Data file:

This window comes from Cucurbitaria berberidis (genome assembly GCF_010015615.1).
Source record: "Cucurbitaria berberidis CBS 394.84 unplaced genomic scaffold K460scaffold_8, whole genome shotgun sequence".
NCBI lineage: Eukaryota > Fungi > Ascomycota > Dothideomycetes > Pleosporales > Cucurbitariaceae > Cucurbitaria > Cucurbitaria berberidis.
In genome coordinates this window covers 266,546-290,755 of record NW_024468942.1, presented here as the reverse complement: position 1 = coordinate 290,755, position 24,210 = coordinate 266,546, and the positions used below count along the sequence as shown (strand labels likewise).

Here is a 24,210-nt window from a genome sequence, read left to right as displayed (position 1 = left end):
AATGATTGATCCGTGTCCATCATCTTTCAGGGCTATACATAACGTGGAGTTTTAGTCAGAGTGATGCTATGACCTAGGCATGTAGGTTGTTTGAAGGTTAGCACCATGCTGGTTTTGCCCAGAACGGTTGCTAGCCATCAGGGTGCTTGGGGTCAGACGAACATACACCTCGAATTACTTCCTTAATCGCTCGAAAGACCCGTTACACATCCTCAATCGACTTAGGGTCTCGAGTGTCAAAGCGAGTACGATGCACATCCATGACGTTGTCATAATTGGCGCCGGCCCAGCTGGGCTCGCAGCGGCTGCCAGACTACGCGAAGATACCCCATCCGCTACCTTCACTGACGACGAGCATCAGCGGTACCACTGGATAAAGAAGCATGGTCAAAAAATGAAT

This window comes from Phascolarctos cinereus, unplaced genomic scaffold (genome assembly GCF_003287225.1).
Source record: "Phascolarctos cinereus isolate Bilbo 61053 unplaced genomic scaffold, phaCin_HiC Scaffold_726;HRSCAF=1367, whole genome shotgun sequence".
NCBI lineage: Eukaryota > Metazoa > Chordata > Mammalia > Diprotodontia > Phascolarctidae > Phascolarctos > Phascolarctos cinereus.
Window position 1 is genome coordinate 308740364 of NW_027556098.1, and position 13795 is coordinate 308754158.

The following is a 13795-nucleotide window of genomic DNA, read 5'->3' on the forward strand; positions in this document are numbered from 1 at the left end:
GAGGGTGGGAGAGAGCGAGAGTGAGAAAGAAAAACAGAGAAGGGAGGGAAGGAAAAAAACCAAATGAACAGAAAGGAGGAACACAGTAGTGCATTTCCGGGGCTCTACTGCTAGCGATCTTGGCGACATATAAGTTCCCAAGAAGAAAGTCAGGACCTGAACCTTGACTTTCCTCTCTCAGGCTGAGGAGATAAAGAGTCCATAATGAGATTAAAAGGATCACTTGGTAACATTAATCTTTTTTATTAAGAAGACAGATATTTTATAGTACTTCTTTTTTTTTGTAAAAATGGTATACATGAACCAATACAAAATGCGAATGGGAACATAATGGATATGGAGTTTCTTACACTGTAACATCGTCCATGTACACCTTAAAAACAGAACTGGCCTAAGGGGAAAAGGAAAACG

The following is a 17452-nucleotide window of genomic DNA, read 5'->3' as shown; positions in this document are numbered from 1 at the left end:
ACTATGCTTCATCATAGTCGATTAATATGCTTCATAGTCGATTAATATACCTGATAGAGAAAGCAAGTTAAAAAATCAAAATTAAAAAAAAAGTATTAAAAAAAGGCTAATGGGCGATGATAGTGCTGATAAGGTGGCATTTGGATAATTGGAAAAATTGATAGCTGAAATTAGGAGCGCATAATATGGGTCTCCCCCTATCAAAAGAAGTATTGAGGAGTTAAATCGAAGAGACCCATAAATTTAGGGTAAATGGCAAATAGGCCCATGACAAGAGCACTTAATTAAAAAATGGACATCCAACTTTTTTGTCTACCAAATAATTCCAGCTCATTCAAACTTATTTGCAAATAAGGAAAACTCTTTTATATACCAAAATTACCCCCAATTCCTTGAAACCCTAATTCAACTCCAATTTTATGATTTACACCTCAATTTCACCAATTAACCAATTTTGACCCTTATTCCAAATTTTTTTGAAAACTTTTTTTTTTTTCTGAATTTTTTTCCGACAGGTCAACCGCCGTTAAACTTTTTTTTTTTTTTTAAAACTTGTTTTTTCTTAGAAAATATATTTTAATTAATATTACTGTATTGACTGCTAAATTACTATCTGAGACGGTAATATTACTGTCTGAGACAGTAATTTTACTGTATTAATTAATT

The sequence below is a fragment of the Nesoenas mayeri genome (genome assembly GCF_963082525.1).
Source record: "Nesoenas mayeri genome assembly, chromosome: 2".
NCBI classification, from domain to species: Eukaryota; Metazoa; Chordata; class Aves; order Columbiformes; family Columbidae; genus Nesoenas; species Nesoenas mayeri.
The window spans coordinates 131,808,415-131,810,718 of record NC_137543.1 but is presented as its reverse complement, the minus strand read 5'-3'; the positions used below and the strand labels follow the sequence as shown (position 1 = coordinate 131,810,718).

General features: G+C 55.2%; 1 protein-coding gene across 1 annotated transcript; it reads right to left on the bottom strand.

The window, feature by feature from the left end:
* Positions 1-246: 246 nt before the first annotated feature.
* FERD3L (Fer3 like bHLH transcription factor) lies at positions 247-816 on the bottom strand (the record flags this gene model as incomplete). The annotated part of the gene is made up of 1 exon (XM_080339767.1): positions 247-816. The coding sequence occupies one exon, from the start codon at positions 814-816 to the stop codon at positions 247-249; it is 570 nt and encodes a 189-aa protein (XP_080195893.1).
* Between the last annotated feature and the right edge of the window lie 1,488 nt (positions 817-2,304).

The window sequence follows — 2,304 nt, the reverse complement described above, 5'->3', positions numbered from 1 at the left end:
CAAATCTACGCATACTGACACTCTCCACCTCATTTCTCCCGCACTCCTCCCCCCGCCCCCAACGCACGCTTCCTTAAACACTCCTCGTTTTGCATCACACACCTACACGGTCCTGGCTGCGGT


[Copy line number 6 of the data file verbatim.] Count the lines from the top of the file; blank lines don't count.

AATGATTGATCCGTGTCCATCATCTTTCAGGGCTATACATAACGTGGAGTTTTAGTCAGAGTGATGCTATGACCTAGGCATGTAGGTTGTTTGAAGGTTAGCACCATGCTGGTTTTGCCCAGAACGGTTGCTAGCCATCAGGGTGCTTGGGGTCAGACGAACATACACCTCGAATTACTTCCTTAATCGCTCGAAAGACCCGTTACACATCCTCAATCGACTTAGGGTCTCGAGTGTCAAAGCGAGTACGATGCACATCCATGACGTTGTCATAATTGGCGCCGGCCCAGCTGGGCTCGCAGCGGCTGCCAGACTACGCGAAGATACCCCATCCGCTACCTTCACTGACGACGAGCATCAGCGGTACCACTGGATAAAGAAGCATGGTCAAAAAATGAAT